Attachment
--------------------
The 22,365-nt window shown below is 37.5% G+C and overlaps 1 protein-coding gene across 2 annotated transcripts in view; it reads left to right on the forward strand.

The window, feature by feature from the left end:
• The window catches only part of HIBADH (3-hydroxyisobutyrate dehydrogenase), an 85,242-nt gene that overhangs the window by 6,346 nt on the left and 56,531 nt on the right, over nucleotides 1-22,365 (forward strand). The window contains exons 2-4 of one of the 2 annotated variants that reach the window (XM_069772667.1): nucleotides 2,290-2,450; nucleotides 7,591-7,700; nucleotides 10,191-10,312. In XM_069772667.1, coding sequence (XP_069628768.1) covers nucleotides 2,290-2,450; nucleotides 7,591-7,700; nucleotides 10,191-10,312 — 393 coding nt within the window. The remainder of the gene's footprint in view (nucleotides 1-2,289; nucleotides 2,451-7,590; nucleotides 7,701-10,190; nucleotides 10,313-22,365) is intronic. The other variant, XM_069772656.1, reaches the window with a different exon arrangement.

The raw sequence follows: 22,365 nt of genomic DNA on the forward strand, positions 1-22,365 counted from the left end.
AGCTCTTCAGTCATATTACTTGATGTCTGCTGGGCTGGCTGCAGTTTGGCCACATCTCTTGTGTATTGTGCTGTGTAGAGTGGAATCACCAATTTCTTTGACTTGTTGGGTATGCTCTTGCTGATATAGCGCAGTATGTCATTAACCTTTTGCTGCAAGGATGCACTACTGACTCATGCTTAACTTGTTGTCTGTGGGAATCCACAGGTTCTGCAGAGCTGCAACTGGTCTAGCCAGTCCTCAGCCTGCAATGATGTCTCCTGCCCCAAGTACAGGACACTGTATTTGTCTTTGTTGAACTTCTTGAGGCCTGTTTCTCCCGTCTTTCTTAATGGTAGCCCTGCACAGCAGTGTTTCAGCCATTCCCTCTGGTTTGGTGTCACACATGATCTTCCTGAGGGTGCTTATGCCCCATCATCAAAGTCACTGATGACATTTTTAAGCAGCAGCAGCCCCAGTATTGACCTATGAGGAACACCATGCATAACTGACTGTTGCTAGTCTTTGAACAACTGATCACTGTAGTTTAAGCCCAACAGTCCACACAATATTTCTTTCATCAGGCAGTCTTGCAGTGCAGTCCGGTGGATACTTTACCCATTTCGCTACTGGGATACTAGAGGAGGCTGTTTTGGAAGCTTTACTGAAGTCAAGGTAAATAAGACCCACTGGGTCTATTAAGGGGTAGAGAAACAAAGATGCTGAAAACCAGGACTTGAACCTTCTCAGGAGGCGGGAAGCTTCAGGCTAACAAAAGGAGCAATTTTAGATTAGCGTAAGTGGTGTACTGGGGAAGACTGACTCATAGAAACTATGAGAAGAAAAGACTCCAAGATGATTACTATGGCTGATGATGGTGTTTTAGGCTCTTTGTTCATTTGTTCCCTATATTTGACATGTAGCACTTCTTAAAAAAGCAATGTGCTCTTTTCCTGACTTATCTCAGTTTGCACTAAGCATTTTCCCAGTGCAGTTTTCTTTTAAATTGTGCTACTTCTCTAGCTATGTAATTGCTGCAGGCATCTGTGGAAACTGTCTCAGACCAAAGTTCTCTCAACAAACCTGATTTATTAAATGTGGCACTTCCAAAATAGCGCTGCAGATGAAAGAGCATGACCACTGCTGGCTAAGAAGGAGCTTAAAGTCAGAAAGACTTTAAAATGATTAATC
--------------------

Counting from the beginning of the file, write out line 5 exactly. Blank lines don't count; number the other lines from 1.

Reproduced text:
AGCTCTTCAGTCATATTACTTGATGTCTGCTGGGCTGGCTGCAGTTTGGCCACATCTCTTGTGTATTGTGCTGTGTAGAGTGGAATCACCAATTTCTTTGACTTGTTGGGTATGCTCTTGCTGATATAGCGCAGTATGTCATTAACCTTTTGCTGCAAGGATGCACTACTGACTCATGCTTAACTTGTTGTCTGTGGGAATCCACAGGTTCTGCAGAGCTGCAACTGGTCTAGCCAGTCCTCAGCCTGCAATGATGTCTCCTGCCCCAAGTACAGGACACTGTATTTGTCTTTGTTGAACTTCTTGAGGCCTGTTTCTCCCGTCTTTCTTAATGGTAGCCCTGCACAGCAGTGTTTCAGCCATTCCCTCTGGTTTGGTGTCACACATGATCTTCCTGAGGGTGCTTATGCCCCATCATCAAAGTCACTGATGACATTTTTAAGCAGCAGCAGCCCCAGTATTGACCTATGAGGAACACCATGCATAACTGACTGTTGCTAGTCTTTGAACAACTGATCACTGTAGTTTAAGCCCAACAGTCCACACAATATTTCTTTCATCAGGCAGTCTTGCAGTGCAGTCCGGTGGATACTTTACCCATTTCGCTACTGGGATACTAGAGGAGGCTGTTTTGGAAGCTTTACTGAAGTCAAGGTAAATAAGACCCACTGGGTCTATTAAGGGGTAGAGAAACAAAGATGCTGAAAACCAGGACTTGAACCTTCTCAGGAGGCGGGAAGCTTCAGGCTAACAAAAGGAGCAATTTTAGATTAGCGTAAGTGGTGTACTGGGGAAGACTGACTCATAGAAACTATGAGAAGAAAAGACTCCAAGATGATTACTATGGCTGATGATGGTGTTTTAGGCTCTTTGTTCATTTGTTCCCTATATTTGACATGTAGCACTTCTTAAAAAAGCAATGTGCTCTTTTCCTGACTTATCTCAGTTTGCACTAAGCATTTTCCCAGTGCAGTTTTCTTTTAAATTGTGCTACTTCTCTAGCTATGTAATTGCTGCAGGCATCTGTGGAAACTGTCTCAGACCAAAGTTCTCTCAACAAACCTGATTTATTAAATGTGGCACTTCCAAAATAGCGCTGCAGATGAAAGAGCATGACCACTGCTGGCTAAGAAGGAGCTTAAAGTCAGAAAGACTTTAAAATGATTAATC